In the U.S., some 300,000 people are diagnosed with Lyme disease annually. Thousands also suffer from babesiosis and anaplasmosis, tick-borne ailments that can occur alone or as co-infections with Lyme disease. In our struggle to manage the ever-growing list of tick-borne diseases, we need to understand which animals magnify human disease risk. New results suggest when generalist pathogens emerge, small mammals with large populations and a fast pace of life warrant careful monitoring. (Source: ScienceDaily Headlines)
Source: ScienceDaily Headlines - September 18, 2014 Category: Science Source Type: news
Researchers take steps toward development of a vaccine against tick-transmitted disease
(Virginia Commonwealth University) Virginia Commonwealth University School of Medicine researchers have made an important advancement toward developing a vaccine against the debilitating and potentially deadly tick-transmitted disease, human granulocytic anaplasmosis. (Source: EurekAlert! - Infectious and Emerging Diseases)
Source: EurekAlert! - Infectious and Emerging Diseases - July 29, 2014 Category: Infectious Diseases Source Type: news
Harsh Winter Does Little To Ease Lyme Disease Woes
PORTLAND, Maine (AP) — The harsh winter did nothing to cull the nationwide tick population, and health officials are primed for a warm season that could see the number of Lyme disease cases rise. In northern New England, the increase in cases of Lyme correlates with a growing population of deer ticks, which transmit the disease, state epidemiologist Stephen Sears said. In Maine and elsewhere, heavy snow acted as an insulating blanket that protected ticks from winter’s cold, state entomologist Charlene Donahue said. Nationwide, the number of cases of Lyme disease has held relatively steady over the past few year...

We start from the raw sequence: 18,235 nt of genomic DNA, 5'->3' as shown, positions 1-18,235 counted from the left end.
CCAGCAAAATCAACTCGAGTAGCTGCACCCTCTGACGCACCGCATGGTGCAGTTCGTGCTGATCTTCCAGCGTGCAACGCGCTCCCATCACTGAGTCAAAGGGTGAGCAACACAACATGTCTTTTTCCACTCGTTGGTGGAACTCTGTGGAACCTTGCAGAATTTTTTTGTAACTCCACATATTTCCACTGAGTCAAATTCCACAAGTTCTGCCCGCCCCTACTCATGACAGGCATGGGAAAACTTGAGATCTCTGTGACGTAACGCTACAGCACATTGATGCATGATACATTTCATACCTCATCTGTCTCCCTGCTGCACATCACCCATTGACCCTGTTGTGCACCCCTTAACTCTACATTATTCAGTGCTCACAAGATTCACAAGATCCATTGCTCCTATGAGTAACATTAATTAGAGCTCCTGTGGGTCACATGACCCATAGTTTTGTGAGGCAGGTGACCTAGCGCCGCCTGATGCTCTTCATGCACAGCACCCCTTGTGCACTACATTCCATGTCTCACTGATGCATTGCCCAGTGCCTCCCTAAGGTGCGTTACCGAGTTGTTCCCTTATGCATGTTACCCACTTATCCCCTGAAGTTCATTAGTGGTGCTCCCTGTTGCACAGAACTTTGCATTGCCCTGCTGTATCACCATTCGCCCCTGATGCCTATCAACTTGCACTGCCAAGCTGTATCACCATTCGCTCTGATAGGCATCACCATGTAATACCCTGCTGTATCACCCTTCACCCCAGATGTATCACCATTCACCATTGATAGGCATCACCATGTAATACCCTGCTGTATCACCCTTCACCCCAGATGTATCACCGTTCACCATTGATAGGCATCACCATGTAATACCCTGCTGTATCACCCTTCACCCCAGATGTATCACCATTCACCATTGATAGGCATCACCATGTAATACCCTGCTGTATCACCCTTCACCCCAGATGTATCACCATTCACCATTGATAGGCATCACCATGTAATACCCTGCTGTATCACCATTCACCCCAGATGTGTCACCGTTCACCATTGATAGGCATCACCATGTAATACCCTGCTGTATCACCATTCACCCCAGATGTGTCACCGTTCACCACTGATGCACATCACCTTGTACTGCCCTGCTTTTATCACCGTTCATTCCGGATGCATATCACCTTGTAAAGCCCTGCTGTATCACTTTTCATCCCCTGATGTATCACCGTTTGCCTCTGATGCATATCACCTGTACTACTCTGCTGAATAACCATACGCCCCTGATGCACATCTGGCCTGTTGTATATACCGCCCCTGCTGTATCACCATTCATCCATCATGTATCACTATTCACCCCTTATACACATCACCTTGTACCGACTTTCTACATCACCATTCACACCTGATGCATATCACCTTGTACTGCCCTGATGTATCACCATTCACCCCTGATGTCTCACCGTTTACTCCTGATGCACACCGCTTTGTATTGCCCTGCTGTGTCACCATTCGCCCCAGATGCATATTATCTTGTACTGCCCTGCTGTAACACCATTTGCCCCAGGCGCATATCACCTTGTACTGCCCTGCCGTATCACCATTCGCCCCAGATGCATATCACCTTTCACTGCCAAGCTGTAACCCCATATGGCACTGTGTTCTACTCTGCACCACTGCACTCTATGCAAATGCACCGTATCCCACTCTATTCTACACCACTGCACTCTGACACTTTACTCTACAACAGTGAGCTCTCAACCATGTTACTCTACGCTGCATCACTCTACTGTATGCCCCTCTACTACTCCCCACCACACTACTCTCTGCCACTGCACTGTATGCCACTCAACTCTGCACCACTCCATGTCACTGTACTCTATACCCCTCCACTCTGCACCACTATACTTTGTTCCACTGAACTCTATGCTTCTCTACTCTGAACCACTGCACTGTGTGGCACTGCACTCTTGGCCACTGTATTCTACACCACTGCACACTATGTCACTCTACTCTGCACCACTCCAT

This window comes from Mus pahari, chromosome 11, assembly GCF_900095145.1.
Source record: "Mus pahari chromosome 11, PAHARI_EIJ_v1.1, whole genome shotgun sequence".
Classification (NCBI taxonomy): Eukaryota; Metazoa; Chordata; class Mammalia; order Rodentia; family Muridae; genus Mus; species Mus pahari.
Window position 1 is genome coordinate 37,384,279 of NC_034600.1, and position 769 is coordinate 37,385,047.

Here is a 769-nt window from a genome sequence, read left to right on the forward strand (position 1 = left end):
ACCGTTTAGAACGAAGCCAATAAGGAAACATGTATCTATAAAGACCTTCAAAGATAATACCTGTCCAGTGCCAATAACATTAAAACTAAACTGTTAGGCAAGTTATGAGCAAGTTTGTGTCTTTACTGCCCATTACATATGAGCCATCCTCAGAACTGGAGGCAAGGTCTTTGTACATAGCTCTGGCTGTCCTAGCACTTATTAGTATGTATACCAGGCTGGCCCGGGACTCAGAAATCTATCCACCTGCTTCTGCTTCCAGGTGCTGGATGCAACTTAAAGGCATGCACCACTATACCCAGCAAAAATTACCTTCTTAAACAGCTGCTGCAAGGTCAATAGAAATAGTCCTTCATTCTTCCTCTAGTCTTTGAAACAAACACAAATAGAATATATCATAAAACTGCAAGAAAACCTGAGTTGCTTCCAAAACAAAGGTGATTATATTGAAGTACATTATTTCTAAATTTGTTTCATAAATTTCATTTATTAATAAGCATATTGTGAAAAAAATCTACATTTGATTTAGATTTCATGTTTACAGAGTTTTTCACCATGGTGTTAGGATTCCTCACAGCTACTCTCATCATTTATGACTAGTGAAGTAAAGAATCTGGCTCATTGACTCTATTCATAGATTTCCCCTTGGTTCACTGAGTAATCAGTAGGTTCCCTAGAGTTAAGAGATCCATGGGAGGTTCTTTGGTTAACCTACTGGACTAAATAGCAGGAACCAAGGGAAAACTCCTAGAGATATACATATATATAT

Source: WBZ-TV - Breaking News, Weather and Sports for Boston, Worcester and New Hampshire - May 11, 2014 Category: Consumer Health News Authors: Kckatzman Tags: Health Local News CBS Boston LYME DISEASE ticks WBZ Source Type: news
How Do Tick-Borne Diseases Evade The Tick's Immune System?
Ticks, blood-sucking arthropods that occur across the world, can transmit viruses, bacteria, and protozoa that threaten the health of their vertebrate hosts. Dangerous diseases transmitted by ticks include Lyme disease, which attacks humans in Europe and the USA and is caused by Borrellia bacteria; babesiosis, caused by the protozoan Babesia (a relative of the malaria parasite) that infects pets, cattle, and sometimes humans; and anaplasmosis, caused by the Anaplasma bacterium, which can have serious effects on cattle... (Source: Health News from Medical News Today)
Source: Health News from Medical News Today - July 18, 2013 Category: Consumer Health News Tags: Biology / Biochemistry Source Type: news
Encephalitis In New York State And Black-Legged Ticks Linked
The number of tick-borne illnesses reported to the U.S. Centers for Disease Control and Prevention is on the rise. Lyme disease leads the pack, with some 35,000 cases reported annually. In the Northeast, the black-legged ticks (Ixodes scapularis) that spread Lyme disease also infect people with other maladies, among them anaplasmosis, babesiosis, and - as a new paper in the journal Parasites and Vectors reports - Powassan encephalitis. Powassan encephalitis is caused by Powassan virus and its variant, deer tick virus... (Source: Health News from Medical News Today)
Source: Health News from Medical News Today - July 17, 2013 Category: Consumer Health News Tags: Infectious Diseases / Bacteria / Viruses Source Type: news